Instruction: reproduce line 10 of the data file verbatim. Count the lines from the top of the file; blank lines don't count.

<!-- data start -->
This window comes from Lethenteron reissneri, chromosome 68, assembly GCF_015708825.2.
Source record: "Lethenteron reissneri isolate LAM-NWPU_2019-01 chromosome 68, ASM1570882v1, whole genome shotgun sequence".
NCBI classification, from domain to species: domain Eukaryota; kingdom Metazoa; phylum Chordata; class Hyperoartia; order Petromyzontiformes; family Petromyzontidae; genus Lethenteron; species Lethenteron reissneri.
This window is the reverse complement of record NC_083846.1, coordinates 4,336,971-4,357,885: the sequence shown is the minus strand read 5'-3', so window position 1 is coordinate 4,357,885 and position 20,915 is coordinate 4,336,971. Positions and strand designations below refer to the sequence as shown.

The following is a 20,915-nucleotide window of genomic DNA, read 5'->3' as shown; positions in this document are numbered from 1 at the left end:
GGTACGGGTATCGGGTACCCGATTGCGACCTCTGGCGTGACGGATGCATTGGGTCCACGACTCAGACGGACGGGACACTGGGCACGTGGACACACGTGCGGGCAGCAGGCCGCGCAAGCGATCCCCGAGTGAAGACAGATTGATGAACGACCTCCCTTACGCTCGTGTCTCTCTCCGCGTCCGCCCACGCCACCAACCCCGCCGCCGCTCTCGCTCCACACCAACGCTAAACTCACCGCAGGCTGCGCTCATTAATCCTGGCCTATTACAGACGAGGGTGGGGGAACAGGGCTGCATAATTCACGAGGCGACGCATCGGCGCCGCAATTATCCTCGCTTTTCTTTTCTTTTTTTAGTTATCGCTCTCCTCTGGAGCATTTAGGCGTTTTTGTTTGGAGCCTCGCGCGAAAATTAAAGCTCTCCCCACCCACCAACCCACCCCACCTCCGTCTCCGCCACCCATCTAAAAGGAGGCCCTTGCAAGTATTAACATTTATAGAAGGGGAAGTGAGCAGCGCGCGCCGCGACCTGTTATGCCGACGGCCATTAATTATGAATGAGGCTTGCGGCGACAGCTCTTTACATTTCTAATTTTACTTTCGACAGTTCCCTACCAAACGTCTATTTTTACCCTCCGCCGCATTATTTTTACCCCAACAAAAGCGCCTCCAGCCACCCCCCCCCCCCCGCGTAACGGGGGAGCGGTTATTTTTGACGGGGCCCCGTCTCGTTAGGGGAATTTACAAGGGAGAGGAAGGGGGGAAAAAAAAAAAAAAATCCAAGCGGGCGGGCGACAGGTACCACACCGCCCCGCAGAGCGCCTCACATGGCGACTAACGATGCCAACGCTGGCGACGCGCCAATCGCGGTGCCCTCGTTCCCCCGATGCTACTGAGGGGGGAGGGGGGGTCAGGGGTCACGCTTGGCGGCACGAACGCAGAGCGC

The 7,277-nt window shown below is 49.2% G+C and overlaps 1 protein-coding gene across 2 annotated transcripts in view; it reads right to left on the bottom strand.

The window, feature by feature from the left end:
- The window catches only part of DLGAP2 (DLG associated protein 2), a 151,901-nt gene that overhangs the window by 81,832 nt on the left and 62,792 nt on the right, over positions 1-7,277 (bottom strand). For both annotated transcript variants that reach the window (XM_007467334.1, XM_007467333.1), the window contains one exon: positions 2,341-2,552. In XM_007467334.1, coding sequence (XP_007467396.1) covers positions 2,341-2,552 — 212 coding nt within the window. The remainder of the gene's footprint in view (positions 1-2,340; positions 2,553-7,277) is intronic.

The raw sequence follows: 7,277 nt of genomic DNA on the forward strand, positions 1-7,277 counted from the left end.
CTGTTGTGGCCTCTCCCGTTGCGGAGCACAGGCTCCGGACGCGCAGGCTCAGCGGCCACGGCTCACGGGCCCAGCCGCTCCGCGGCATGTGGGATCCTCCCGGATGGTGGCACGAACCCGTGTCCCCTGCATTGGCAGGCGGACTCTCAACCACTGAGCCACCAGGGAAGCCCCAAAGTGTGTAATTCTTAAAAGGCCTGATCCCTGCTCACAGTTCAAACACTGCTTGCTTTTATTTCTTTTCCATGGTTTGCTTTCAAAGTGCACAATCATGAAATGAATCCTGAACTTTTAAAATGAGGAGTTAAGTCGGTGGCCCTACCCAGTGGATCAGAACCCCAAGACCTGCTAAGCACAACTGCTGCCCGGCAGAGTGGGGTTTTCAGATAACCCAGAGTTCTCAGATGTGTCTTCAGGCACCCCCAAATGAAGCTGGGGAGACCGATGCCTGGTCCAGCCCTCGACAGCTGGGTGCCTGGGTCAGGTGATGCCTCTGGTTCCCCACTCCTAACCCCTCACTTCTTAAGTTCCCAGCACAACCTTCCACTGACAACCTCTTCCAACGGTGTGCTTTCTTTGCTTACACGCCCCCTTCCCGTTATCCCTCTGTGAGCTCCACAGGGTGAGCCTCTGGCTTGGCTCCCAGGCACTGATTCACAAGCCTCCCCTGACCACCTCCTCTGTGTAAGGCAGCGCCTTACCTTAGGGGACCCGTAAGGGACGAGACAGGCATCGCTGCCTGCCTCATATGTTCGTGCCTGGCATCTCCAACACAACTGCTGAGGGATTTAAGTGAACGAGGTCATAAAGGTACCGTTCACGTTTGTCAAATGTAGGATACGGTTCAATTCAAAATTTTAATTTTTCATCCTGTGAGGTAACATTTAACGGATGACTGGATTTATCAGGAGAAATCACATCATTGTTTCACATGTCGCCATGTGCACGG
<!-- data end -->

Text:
The raw sequence follows: 7,277 nt of genomic DNA on the forward strand, positions 1-7,277 counted from the left end.